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Documentaries are a unique genre within film. We see facts, we see statistics and we believe them to be true. A strong narrative voice, overriding a pan over stunning scenery told with such conviction, you might feel unknowledgeable compared to the narrator. However, other than the audio and factual quality of documentaries, there is now the overriding entertainment factor that dominates more and more of our TV screens each day. Certainly, the shift into sensationalism and somewhat manipulating truths in British documentaries such as Benefit Street and My big fat gypsy wedding are designed to both shock and inform us on those from a marginalised community. Eloquently poised answers, minimal involvement of the police and the government are not usually the themes when looking at these communities shown on TV. Therefore, it is interesting to explore how Japan in particular uses a different style to their documentary film making, investigating those that are marginalised in society. Specifically the documentary Hafu, which investigates how being half Japanese has affected their everyday life.
Japan, a country that holds a cornucopia of new technologies, quirky art in the form of anime and of course, hello kitty and sushi. These are one of the many articles that generally come to mind when thinking about modern day Japan, from the countless number of films, comics and books which document the culture. However there is also a variety of fictional depictions of Japan suggesting there is a curiosity of wanting to know what Japan is really like. For example documentaries from western chefs setting out to Japan to make the ‘perfect’ sushi to documentaries like A life in Japan has over a million views on YouTube. There is a fascination to study the culture, and by watching a documentary, the viewer feels that it is the most authentic depiction of Japan. Yet what fails to be noticed is that these documentaries are made by a westerner, for a western audience. For instance in A life in Japan the personal interviewees are mostly told by a mixture of American, English and South African people residing in Japan. This contrasts to Hafu which is made by half Japanese filmmakers. The documentary follows different half Japanese nationalities from across all demographic backgrounds.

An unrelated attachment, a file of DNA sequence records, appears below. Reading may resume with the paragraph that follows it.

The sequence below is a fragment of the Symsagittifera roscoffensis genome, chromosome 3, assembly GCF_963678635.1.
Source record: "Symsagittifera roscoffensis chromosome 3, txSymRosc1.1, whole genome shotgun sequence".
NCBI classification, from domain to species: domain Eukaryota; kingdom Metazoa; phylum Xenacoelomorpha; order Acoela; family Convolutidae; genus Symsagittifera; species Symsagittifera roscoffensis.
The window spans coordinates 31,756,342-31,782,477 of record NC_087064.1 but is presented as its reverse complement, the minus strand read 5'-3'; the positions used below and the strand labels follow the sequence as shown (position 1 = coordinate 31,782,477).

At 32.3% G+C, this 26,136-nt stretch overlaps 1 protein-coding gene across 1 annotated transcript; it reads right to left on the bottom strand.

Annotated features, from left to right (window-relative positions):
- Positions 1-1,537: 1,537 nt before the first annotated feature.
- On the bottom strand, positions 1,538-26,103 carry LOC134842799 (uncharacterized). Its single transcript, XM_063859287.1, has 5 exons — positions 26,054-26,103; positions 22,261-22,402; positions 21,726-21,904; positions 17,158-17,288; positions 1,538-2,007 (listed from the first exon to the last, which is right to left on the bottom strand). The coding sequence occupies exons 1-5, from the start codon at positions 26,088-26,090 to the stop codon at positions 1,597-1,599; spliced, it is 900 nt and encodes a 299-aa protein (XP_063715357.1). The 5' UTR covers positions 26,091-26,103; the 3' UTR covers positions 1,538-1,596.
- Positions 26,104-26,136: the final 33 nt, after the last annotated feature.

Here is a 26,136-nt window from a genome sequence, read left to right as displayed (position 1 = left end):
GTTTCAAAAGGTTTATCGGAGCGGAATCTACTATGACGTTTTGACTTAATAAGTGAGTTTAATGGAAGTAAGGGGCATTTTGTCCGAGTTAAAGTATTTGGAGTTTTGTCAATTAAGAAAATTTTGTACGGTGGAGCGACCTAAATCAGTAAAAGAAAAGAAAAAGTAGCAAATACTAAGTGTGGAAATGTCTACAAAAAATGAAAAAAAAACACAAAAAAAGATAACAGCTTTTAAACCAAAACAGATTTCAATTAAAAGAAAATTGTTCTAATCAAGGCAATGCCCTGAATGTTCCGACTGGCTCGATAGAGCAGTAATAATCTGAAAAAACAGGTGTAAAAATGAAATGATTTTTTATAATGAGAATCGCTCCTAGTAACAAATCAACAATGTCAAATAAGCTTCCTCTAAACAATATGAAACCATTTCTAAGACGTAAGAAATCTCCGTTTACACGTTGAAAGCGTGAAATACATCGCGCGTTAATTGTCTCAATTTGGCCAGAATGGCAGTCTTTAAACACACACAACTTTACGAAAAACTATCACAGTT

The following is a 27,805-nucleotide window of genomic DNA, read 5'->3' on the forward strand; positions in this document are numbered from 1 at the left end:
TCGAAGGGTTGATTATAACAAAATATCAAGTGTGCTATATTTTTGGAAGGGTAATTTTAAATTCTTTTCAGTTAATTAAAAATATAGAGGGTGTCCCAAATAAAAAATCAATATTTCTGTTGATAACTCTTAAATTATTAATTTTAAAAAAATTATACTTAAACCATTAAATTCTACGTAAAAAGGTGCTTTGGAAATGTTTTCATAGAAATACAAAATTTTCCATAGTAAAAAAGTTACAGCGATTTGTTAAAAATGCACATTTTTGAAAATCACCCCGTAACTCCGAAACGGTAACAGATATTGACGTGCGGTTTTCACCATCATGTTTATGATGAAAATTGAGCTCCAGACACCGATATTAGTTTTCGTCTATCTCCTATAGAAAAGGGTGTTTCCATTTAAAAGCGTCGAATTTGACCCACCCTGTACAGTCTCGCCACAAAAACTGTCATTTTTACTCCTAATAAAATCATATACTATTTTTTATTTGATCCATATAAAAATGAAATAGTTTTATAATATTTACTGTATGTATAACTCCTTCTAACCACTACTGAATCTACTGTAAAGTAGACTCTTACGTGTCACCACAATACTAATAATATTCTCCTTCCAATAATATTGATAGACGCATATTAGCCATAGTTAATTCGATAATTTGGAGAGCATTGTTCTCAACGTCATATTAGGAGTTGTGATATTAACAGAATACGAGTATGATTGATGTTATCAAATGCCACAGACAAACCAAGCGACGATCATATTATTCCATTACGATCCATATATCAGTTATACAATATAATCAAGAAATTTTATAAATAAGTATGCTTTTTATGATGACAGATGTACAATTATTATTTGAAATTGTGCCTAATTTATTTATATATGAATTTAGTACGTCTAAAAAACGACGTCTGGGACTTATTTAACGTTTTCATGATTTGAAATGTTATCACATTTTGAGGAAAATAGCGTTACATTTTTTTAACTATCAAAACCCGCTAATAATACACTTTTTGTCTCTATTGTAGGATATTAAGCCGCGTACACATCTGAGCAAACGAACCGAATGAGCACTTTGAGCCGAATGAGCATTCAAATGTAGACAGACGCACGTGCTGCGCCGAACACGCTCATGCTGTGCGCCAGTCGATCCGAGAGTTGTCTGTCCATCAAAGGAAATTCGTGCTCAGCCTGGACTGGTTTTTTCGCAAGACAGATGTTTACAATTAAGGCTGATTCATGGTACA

The story of Alex a nine year old from the Oi family has a Mexican mother and a Japanese father stood out in particular, as the documentary showed how racism and bullying still occurs in modern day Japan. Alex finds it hard to concentrate in class, due to his tormenters to the point where his parents actually have to send him to an international business school. The documentary is able to show how although there is more than 2 million foreign nationals that have moved into Japan since 2010, there are still racial prejudices. However it is interesting that the documentary highlights that the children are born and raised in Japan, unlike the people mentioned in A life in Japan. Although the documentary primarily focuses on Alex’s struggles, there is little mention on how Sara, Alex’s younger sister at the age of 7 assimilates in Japanese school. At one point the mother Gaby contemplates sending both her children to international school before deciding against Sara going, preferring her to stay in Japanese elementary school. This suggests that Sara might not be subject to bullying the same way to Alex; therefore it could be a question of how the individual deals with his/her Hafu identity. There is a possibility that Sara might appear to be “more Japanese” than Alex, who is able to relate more to his Mexican identity rather than his Japanese.
The documentary takes it one step further by showing David, who is able to use his Hafu identity as a solution to help eradicate poverty in Ghana, where his mother was from. Therefore the documentary not only shows the struggle to assimilate, which is part of the Japanese culture, but also the positive impact the culture has on other cultures. The documentary shows another piece of the puzzle where Sophia embarks on a quest to find and understand her Japanese roots. The multiple threads to finding out what it means to assimilate to Japanese culture, differs from the new form of documentary style in British film making. The strong focus on assimilation of Japanese traditions is what makes Japan unique, thus creating their own spin on the documentary genre.
Written by Aileen Suresh
Ba English and American Literature, Third Year
The UoB Linguist Magazine
Guild of Students,
University of Birmingham